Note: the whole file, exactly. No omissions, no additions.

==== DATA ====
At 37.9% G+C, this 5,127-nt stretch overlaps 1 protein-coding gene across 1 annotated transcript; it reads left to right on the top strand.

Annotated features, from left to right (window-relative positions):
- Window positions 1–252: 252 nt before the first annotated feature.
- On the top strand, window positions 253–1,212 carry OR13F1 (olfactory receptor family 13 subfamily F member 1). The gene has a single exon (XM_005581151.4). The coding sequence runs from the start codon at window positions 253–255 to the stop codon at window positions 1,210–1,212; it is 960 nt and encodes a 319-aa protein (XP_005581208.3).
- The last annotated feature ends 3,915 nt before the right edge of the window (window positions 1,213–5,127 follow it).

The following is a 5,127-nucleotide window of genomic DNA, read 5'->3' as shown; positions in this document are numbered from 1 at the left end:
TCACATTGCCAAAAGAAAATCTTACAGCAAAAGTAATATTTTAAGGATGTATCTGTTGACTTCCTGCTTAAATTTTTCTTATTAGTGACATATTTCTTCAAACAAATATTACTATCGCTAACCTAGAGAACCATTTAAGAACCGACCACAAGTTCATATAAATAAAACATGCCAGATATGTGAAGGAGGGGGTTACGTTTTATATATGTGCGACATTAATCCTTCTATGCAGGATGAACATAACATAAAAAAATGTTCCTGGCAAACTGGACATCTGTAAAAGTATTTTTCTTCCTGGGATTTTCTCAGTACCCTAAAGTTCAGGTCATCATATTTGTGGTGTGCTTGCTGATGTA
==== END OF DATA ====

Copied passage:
At 37.9% G+C, this 5,127-nt stretch overlaps 1 protein-coding gene across 1 annotated transcript; it reads left to right on the top strand.

Annotated features, from left to right (window-relative positions):
- Window positions 1–252: 252 nt before the first annotated feature.
- On the top strand, window positions 253–1,212 carry OR13F1 (olfactory receptor family 13 subfamily F member 1). The gene has a single exon (XM_005581151.4). The coding sequence runs from the start codon at window positions 253–255 to the stop codon at window positions 1,210–1,212; it is 960 nt and encodes a 319-aa protein (XP_005581208.3).
- The last annotated feature ends 3,915 nt before the right edge of the window (window positions 1,213–5,127 follow it).

The following is a 5,127-nucleotide window of genomic DNA, read 5'->3' as shown; positions in this document are numbered from 1 at the left end:
TCACATTGCCAAAAGAAAATCTTACAGCAAAAGTAATATTTTAAGGATGTATCTGTTGACTTCCTGCTTAAATTTTTCTTATTAGTGACATATTTCTTCAAACAAATATTACTATCGCTAACCTAGAGAACCATTTAAGAACCGACCACAAGTTCATATAAATAAAACATGCCAGATATGTGAAGGAGGGGGTTACGTTTTATATATGTGCGACATTAATCCTTCTATGCAGGATGAACATAACATAAAAAAATGTTCCTGGCAAACTGGACATCTGTAAAAGTATTTTTCTTCCTGGGATTTTCTCAGTACCCTAAAGTTCAGGTCATCATATTTGTGGTGTGCTTGCTGATGTA